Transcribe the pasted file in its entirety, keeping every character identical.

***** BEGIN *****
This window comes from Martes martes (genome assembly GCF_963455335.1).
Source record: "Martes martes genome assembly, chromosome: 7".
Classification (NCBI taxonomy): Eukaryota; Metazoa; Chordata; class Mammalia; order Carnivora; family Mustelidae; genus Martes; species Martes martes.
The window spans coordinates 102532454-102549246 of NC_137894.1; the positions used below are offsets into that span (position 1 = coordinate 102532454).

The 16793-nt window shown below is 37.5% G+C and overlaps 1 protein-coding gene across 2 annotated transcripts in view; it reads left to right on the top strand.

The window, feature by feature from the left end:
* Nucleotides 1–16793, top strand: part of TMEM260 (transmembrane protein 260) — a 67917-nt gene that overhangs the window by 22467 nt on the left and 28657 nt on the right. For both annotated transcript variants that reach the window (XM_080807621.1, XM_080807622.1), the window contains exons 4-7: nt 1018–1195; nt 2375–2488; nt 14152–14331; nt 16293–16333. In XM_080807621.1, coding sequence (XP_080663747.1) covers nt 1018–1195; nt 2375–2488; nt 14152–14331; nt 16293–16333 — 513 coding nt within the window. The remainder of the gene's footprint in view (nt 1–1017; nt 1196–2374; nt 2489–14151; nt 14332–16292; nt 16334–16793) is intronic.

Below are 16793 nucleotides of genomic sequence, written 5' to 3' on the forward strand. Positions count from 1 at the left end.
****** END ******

This window comes from Martes martes (genome assembly GCF_963455335.1).
Source record: "Martes martes genome assembly, chromosome: 7".
Classification (NCBI taxonomy): Eukaryota; Metazoa; Chordata; class Mammalia; order Carnivora; family Mustelidae; genus Martes; species Martes martes.
The window spans coordinates 102532454-102549246 of NC_137894.1; the positions used below are offsets into that span (position 1 = coordinate 102532454).

The 16793-nt window shown below is 37.5% G+C and overlaps 1 protein-coding gene across 2 annotated transcripts in view; it reads left to right on the top strand.

The window, feature by feature from the left end:
* Nucleotides 1–16793, top strand: part of TMEM260 (transmembrane protein 260) — a 67917-nt gene that overhangs the window by 22467 nt on the left and 28657 nt on the right. For both annotated transcript variants that reach the window (XM_080807621.1, XM_080807622.1), the window contains exons 4-7: nt 1018–1195; nt 2375–2488; nt 14152–14331; nt 16293–16333. In XM_080807621.1, coding sequence (XP_080663747.1) covers nt 1018–1195; nt 2375–2488; nt 14152–14331; nt 16293–16333 — 513 coding nt within the window. The remainder of the gene's footprint in view (nt 1–1017; nt 1196–2374; nt 2489–14151; nt 14332–16292; nt 16334–16793) is intronic.

Below are 16793 nucleotides of genomic sequence, written 5' to 3' on the forward strand. Positions count from 1 at the left end.